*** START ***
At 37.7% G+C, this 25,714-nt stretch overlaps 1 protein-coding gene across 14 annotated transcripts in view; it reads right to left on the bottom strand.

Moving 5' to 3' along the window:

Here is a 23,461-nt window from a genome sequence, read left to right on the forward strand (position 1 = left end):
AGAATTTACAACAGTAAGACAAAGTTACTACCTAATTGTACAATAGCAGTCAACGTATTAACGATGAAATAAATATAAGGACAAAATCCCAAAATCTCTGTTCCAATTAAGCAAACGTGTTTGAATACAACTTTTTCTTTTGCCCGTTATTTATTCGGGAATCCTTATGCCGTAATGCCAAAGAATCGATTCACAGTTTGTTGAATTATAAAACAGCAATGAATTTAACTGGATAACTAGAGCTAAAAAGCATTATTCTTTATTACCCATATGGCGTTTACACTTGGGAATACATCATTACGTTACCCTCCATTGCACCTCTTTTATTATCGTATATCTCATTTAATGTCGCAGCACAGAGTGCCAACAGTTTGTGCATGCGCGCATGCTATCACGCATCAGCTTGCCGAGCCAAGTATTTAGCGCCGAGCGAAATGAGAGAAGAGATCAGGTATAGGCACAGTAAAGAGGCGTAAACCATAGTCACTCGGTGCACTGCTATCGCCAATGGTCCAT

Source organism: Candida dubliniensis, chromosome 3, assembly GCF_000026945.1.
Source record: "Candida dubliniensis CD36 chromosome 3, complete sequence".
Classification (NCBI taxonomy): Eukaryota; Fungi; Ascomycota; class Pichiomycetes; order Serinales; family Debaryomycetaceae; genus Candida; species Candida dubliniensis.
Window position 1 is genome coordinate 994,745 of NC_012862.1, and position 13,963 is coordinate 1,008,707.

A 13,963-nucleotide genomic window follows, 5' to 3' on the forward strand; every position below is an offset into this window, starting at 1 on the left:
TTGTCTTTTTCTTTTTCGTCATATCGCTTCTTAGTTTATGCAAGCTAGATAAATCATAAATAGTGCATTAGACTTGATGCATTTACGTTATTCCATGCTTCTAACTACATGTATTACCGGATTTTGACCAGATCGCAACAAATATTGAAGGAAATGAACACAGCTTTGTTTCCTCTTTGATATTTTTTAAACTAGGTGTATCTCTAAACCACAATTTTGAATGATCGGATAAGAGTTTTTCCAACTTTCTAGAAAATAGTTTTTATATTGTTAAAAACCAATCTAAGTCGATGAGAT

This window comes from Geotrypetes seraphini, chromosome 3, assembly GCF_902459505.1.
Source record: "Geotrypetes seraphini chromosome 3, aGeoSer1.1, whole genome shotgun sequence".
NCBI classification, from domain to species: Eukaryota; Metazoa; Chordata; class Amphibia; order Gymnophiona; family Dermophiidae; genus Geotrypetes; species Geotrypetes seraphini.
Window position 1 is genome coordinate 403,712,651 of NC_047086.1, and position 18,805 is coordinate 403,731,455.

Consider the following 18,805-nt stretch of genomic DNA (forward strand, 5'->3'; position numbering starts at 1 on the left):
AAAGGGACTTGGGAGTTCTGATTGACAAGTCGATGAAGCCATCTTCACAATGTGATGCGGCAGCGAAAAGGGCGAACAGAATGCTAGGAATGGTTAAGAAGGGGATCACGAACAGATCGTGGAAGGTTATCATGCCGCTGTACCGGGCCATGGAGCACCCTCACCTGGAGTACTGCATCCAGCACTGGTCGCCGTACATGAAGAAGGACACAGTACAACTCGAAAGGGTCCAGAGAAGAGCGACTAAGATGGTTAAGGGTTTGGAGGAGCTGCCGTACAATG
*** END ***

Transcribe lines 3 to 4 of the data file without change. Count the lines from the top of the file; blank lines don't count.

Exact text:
Here is a 23,461-nt window from a genome sequence, read left to right on the forward strand (position 1 = left end):
AGAATTTACAACAGTAAGACAAAGTTACTACCTAATTGTACAATAGCAGTCAACGTATTAACGATGAAATAAATATAAGGACAAAATCCCAAAATCTCTGTTCCAATTAAGCAAACGTGTTTGAATACAACTTTTTCTTTTGCCCGTTATTTATTCGGGAATCCTTATGCCGTAATGCCAAAGAATCGATTCACAGTTTGTTGAATTATAAAACAGCAATGAATTTAACTGGATAACTAGAGCTAAAAAGCATTATTCTTTATTACCCATATGGCGTTTACACTTGGGAATACATCATTACGTTACCCTCCATTGCACCTCTTTTATTATCGTATATCTCATTTAATGTCGCAGCACAGAGTGCCAACAGTTTGTGCATGCGCGCATGCTATCACGCATCAGCTTGCCGAGCCAAGTATTTAGCGCCGAGCGAAATGAGAGAAGAGATCAGGTATAGGCACAGTAAAGAGGCGTAAACCATAGTCACTCGGTGCACTGCTATCGCCAATGGTCCAT